As I’ve explained before, higher rates are initially a negative for the precious metals, but if they are accompanied by expanding inflation, than low or negative real interest rates can become a supporting factor. However, the only way to determine when this occurs is by watching the charts and looking for those typical Ugly Duckling set-ups to show up whenever they decide to do so.
As I stated over the weekend, “If the metals start to fail at near-term resistance, then look for the precious metals stocks to falter as well. I have no issue playing these long or short depending on the current trend, and if some of these want to correct and give me some decent, shortable downside, I am happy to take it.”
Well, we got those short-sale trigger moves today when Agnico-Eagle Mines (AEM) and Kirkland Lakes Gold (KL) reversed at their 10-day and 20-day lines. Those were clear short-sale entry triggers, and the stocks headed lower from there. AEM also triggered at the 200-dma and is slightly extended on the downside such that weak rallies into the 200-day line would offer potential secondary short-sale entries from here.
Franco-Nevada (FNV), the strongest of the gold-related names, reversed from its intraday highs to close negative and just below the 10-day line. This can therefore be utilized as an aggressive short-sale trigger here while using the 10-day line as a tight covering guide.
Members know that I don’t ever chase weakness on the downside any more than I chase strength on the upside. The fact is that the short side of many things of the stuff variety was already in play days or even weeks ago. The charts of stocks like Caterpillar (CAT) and Deere & Co. (DE) attest to that, but we can still wonder at the severe carnage we’re seeing in what were formerly two solid stuff stock leaders just a few weeks ago.
Roblox (RBLX) gapped down this morning and broke for its 50-day moving average, where it found intraday support. The stock was sputtering around its 20-dema yesterday but had already given shorts a reasonable entry point at the 10-day line on Monday. RBLX has done well for the shorts since its initial Century Mark short-sale entry around the $100 price level last week.
That, of course, is based on Jesse Livermore’s Century Mark Rule in Reverse for the short side. For those of you unfamiliar with the whole concept, this article explains it all. Since the initial Century Mark short-sale entry last week, RBLX has since evolved into a potential, later-stage, failed-base, short-sale set-up.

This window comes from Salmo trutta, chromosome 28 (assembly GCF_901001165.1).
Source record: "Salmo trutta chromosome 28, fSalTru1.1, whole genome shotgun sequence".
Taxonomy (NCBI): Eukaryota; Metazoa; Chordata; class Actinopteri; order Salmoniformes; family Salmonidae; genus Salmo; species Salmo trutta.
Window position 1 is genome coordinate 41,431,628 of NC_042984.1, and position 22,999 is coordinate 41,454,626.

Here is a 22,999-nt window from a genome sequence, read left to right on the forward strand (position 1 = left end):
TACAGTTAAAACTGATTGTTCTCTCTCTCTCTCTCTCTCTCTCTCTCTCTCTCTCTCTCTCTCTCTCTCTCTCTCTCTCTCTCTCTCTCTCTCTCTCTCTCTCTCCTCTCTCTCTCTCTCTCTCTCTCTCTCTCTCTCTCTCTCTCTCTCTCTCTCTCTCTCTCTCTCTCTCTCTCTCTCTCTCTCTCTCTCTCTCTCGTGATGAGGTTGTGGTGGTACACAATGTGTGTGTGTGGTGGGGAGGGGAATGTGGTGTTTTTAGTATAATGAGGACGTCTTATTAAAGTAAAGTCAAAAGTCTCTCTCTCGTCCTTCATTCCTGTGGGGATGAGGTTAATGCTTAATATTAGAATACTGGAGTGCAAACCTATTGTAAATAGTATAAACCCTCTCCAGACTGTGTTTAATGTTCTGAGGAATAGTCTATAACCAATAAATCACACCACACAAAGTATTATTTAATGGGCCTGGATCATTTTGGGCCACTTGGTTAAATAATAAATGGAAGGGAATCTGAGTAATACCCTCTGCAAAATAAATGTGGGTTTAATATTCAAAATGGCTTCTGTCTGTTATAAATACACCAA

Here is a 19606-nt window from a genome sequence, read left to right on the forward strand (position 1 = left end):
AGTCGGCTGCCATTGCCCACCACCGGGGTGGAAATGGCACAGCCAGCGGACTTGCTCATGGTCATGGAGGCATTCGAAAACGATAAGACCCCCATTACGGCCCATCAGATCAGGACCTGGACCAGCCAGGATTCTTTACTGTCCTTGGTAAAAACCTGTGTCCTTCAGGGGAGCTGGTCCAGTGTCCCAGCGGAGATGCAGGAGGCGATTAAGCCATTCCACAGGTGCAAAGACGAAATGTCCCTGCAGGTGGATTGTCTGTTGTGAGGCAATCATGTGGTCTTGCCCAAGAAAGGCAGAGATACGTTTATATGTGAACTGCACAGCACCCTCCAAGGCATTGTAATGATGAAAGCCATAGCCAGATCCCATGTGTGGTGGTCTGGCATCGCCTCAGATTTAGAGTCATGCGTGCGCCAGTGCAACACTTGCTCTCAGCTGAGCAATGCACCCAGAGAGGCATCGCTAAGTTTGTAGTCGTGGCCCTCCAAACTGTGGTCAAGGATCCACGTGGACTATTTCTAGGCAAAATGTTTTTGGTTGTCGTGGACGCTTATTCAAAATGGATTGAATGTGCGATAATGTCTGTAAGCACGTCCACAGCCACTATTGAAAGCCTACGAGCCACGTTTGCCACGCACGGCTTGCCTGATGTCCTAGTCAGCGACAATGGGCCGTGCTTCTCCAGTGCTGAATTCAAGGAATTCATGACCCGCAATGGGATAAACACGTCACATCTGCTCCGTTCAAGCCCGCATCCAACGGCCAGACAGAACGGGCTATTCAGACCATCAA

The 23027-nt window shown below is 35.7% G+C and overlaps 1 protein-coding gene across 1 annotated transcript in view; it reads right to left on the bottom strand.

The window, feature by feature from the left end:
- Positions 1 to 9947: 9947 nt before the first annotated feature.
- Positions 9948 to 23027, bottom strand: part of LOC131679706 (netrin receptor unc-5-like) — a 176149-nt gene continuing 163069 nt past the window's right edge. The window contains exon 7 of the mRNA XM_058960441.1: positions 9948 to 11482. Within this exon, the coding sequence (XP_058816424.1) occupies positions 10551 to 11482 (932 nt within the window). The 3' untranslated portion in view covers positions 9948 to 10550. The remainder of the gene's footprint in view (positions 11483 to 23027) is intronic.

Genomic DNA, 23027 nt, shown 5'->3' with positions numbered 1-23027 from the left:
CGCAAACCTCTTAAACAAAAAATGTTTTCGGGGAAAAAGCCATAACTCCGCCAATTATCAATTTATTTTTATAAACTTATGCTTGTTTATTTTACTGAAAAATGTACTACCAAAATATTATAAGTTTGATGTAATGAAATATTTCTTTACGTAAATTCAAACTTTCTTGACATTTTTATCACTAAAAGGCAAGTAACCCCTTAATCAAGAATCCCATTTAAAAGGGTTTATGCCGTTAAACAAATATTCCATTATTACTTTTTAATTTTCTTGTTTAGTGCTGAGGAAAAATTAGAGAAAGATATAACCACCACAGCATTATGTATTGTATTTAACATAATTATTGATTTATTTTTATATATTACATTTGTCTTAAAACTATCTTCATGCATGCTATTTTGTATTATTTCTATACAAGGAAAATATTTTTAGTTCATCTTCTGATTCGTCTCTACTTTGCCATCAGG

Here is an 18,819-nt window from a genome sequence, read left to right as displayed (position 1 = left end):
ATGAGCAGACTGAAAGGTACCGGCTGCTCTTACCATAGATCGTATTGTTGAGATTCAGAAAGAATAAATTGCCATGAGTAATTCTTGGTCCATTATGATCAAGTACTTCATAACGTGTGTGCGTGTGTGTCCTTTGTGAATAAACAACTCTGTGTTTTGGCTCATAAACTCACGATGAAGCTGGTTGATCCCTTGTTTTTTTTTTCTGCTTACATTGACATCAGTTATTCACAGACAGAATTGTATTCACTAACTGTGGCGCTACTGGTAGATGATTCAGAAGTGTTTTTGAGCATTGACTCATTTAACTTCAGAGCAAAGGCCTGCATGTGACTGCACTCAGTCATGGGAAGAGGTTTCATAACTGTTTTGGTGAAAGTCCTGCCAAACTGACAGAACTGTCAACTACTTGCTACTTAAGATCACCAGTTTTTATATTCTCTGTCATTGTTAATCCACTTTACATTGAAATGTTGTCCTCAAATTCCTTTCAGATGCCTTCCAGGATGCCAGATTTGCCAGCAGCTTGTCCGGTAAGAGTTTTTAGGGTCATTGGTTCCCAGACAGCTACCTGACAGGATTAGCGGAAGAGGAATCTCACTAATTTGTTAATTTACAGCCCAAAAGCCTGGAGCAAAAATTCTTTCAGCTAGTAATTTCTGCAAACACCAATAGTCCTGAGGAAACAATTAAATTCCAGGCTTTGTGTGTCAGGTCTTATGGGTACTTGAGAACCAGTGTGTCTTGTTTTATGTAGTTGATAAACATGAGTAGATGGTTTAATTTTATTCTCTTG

This was confirmed today when it decisively busted the 20-dema before finding support today at the 50-day line. In this position, the stock is sitting just below its prior base breakout point. I would watch for weak rallies into the 20-dema as potential short-sale entries from here.
Upstart (UPST) has given shorts plenty of action over the past several days, starting with the breach of the 10-day line that coincided with a breakout failure. The stock then gave shorts one more chance to hit it at the 10-dma last Thursday before breaking through the 20-dema on Friday and confirming its status as a later-stage, failed-base type of short-sale set-up.
Today UPST closed just below the 50-dma which can be viewed as a third short-sale entry spot using the line as a covering guide. However, given how extended the stock is, down 18% from its 10-dma and the initial short-sale entry point last week, one might look for a rebound up toward the 20-dema. This can be used as a covering guide for a more opportunistic short entry if they can get it. So far, however, it has worked well as a short-sale target since I first began discussing it a couple of reports back.
What helped to keep the NASDAQ relatively more buoyant today was the action in cloud names. In the group chart below we see persistent rallies in CrowdStrike (CRWD), DataDog (DDOG), DocuSign (DOCU) and ZScaler (ZS).
These moves are getting extended, and in cases where a potential double-top is forming on the chart, we might consider stalking these as short-sale candidates if the NASDAQ weakens further. After-hours as I write, the NDX futures are dropping -0.65% on the day, slightly less than twice the -0.34% drop seen in the NASDAQ 100 Index during the regular session.
I would suggest examining the four stocks above on longer-term daily charts where we can determine potential price resistance. CRWD, DOCU and ZS are now within about 5% or so of their late February highs and all have a similar look. The daily chart of CRWD can suffice for all three, but if you are interested in stalking these on the short side, then I suggest studying the charts of all three.
DDOG is a slightly different variation on the same theme. It broke out of a low-range base last week but is well below its late-February highs. However, note that it is now rallying into an area of potential overhead price congestion. This could present some near-term resistance, particularly if the general market continues to weaken.
This type of short-selling is extremely opportunistic and very tricky as one looks for a possible reversal to develop as the stock rallies. We can see that DDOG stalled somewhat today, and if one were stalking this one on the short side, then the 620-chart would have been the tool to use to time a possible short entry.
If we examine DDOG’s five-minute 620-chart, we can see a sharp rally right at the open that eventually loses momentum in the 99 to 99.50 price range. At that point, a bearish MACD cross occurs and the stock heads lower from there. The tricky part is where the sudden rally occurs when the NASDAQ rallied sharply off the intraday lows and into positive price territory in the last hour of trade.